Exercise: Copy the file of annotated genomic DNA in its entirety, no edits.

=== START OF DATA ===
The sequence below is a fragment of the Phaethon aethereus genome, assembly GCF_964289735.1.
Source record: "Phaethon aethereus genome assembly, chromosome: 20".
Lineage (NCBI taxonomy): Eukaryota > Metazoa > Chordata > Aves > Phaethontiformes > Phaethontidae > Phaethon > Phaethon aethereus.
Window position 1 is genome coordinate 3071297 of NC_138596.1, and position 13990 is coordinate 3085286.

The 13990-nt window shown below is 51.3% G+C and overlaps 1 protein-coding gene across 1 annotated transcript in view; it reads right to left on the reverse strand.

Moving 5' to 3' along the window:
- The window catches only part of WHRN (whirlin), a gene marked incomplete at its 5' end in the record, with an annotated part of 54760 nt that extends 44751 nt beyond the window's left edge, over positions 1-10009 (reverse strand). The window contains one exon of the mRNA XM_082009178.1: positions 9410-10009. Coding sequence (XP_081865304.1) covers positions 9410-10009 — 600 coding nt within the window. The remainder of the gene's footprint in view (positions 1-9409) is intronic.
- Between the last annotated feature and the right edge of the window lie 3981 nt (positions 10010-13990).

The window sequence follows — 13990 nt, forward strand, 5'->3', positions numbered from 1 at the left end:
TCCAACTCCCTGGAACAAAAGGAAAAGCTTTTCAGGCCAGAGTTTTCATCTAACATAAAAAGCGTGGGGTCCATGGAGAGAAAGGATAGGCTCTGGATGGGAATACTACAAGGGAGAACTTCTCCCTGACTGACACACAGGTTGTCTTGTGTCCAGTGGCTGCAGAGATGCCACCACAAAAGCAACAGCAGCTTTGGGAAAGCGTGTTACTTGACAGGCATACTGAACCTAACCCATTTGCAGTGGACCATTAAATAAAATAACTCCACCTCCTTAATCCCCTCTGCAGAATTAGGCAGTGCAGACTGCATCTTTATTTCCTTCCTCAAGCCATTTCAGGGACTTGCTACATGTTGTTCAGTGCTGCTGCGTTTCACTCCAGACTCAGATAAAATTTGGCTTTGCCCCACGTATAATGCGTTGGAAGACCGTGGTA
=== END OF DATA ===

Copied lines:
The sequence below is a fragment of the Phaethon aethereus genome, assembly GCF_964289735.1.
Source record: "Phaethon aethereus genome assembly, chromosome: 20".
Lineage (NCBI taxonomy): Eukaryota > Metazoa > Chordata > Aves > Phaethontiformes > Phaethontidae > Phaethon > Phaethon aethereus.
Window position 1 is genome coordinate 3071297 of NC_138596.1, and position 13990 is coordinate 3085286.

The 13990-nt window shown below is 51.3% G+C and overlaps 1 protein-coding gene across 1 annotated transcript in view; it reads right to left on the reverse strand.

Moving 5' to 3' along the window:
- The window catches only part of WHRN (whirlin), a gene marked incomplete at its 5' end in the record, with an annotated part of 54760 nt that extends 44751 nt beyond the window's left edge, over positions 1-10009 (reverse strand). The window contains one exon of the mRNA XM_082009178.1: positions 9410-10009. Coding sequence (XP_081865304.1) covers positions 9410-10009 — 600 coding nt within the window. The remainder of the gene's footprint in view (positions 1-9409) is intronic.
- Between the last annotated feature and the right edge of the window lie 3981 nt (positions 10010-13990).

The window sequence follows — 13990 nt, forward strand, 5'->3', positions numbered from 1 at the left end:
TCCAACTCCCTGGAACAAAAGGAAAAGCTTTTCAGGCCAGAGTTTTCATCTAACATAAAAAGCGTGGGGTCCATGGAGAGAAAGGATAGGCTCTGGATGGGAATACTACAAGGGAGAACTTCTCCCTGACTGACACACAGGTTGTCTTGTGTCCAGTGGCTGCAGAGATGCCACCACAAAAGCAACAGCAGCTTTGGGAAAGCGTGTTACTTGACAGGCATACTGAACCTAACCCATTTGCAGTGGACCATTAAATAAAATAACTCCACCTCCTTAATCCCCTCTGCAGAATTAGGCAGTGCAGACTGCATCTTTATTTCCTTCCTCAAGCCATTTCAGGGACTTGCTACATGTTGTTCAGTGCTGCTGCGTTTCACTCCAGACTCAGATAAAATTTGGCTTTGCCCCACGTATAATGCGTTGGAAGACCGTGGTA